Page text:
The Bible addresses humanity.
In the Bible, God’s audience is the human race. It’s chiefly concerned with the glory of God in the redemption of a particular people through the Son of God incarnate. Scripture speaks of other worlds only to refer to the authority of God in universal creation (Heb. 11:3). The Bible never speaks on other forms of life in distant corners of the universe.
Paul does exhaust those in possible positions to deliver us information in addition to or alternative to the true gospel of Christ (Gal. 1:8). So, we do know that no one, not even aliens, can produce truth contrary to that which is contained in God’s Word.
But, what if?
This article is for all of my sci-fi nerds, my eighties geeks, and some of my closest friends and family.
What if it Happened?
Perhaps the better question is whether or not it could happen. We can answer the “what if” question for fun later, but we need to deal with the question of possibility. Let’s take a trip to the first book of the Bible, Genesis.
Whatever one thinks about Genesis, the length of the “days,” the age of the earth, the universality of Noah’s flood, one thing is for certain; Genesis 1-2 contains a cosmic-scope creation account. God, as in Yahweh, created everything. He created the universe and all it contains. Because Genesis begins here, I have to conclude that aliens do not seem to have a place in the universe. It appears as if God created man as the apex of creation.
You may respond, “Well, there could be, like, alien dogs on some other planet. Some type of other animals which are still inferior to the order of man,” and I would reply, “That would be pretty sweet! I’d pay money for an alien dog so long as I could potty train it.” What, then, is ruled out by Genesis 1-2? Creatures that are equivalent to or greater-than humanity were not created by God.
Genesis 1-2 seems to frame man as the climax of God’s creative activity. In both ch. 1-2 the Scriptures climax at man in terms of creation. The Bible says:
Then God said, “Let Us make man in Our image, according to Our likeness; and let them rule over the fish of the sea and over the birds of the sky and over the cattle and over all the earth, and over every creeping thing that creeps on the earth (Gen. 1:26).”
Man has been created in the image of God Himself. Now, notice that God only gives man dominion over various things near or on earth (i.e. cattle, fish, birds, etc). However, this dominion is universal and the ancient near-east (ANE) context must be taken into account at this point. Persons who lived in the ANE perceived the entirety of creation in the earth, sky, and sea. For the ANE person, those three areas of creation encompassed all that God created. The sky subsumed the “expanse” which is a summation, really, of the entire universe external to our planet and its atmosphere. ANE people couldn’t speak in terms of modern cosmology and we need to recognize that.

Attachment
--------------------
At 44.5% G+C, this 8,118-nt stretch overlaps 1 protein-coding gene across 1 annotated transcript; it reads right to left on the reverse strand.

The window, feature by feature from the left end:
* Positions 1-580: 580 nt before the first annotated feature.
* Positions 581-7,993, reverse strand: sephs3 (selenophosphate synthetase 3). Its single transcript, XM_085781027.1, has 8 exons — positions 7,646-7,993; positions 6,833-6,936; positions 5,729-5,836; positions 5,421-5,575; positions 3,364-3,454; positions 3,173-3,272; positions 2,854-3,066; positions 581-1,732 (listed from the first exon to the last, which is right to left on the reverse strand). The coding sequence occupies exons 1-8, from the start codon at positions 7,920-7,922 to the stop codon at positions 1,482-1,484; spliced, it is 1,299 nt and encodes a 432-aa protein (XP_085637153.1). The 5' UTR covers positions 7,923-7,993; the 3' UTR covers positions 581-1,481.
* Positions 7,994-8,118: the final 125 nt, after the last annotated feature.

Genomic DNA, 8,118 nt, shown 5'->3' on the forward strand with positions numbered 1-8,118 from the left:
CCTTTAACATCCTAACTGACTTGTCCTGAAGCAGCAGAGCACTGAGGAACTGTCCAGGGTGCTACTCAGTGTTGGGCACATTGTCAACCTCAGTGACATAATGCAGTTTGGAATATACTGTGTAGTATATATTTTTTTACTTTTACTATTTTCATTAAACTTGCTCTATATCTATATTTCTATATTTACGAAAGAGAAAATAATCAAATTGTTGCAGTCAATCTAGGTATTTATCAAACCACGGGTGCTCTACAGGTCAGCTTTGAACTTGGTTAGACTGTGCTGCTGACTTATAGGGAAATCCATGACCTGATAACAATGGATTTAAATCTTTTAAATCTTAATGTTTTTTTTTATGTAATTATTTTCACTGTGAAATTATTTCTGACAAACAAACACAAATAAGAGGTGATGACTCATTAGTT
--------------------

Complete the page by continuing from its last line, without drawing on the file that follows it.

For the author of Genesis (presumably Moses), man was placed in authority over all created things under the Lordship of God Himself of course. So, not only was man created as the apex, or climax, of creation, but he was created to take dominion over it, without exception to geographical location.
If God created the universe, and if man was the climax of creation, then there is no chance that there exists some order of being equal to or higher than man on other planets throughout the galaxy or any further reaches of the universe. That is not to say, however, that there can’t be other forms of life. Bacteria of various forms, very simple forms of aquatic life, perhaps even primitive land-dwellers exist somewhere out there (like snakes and rats).
But Really, What If?
Okay, okay, you asked, “What if?”
Let’s say I’m completely misunderstanding Genesis and there happens to be some unknown intelligent species out there. These life-forms are smarter than man and capable of traveling at light speed. The Christian just needs to give up his faith, right?
Well, heck no!
At worst I’ve misunderstood Genesis. I have accidentally assumed that since God only mentions man in Genesis that man must be the only intelligent, self-aware species in the universe. I think that is what Genesis is getting at, but again, my assumptions could be incorrect.
If this were to happen, all the Christian would really need to do is admit (without compromise to Scripture, really) that God made other life-forms and that those life-forms are smarter (and perhaps stronger) than humans. We would have to conclude that God revealed His Word to humans because it was human people He was chiefly concerned with.
Of course, I think there are good reasons to reject such a possibility. I think Genesis clearly teaches that God created the whole universe and that the most rational, intellectual creatures He created were humans. I think these properties (intellect, etc) are just included in the fact that we have been created in the image of God (imago Dei).